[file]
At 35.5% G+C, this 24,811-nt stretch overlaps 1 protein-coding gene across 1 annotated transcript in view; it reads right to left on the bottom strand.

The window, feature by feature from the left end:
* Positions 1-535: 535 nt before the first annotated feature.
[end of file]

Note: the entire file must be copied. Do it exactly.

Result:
At 35.5% G+C, this 24,811-nt stretch overlaps 1 protein-coding gene across 1 annotated transcript in view; it reads right to left on the bottom strand.

The window, feature by feature from the left end:
* Positions 1-535: 535 nt before the first annotated feature.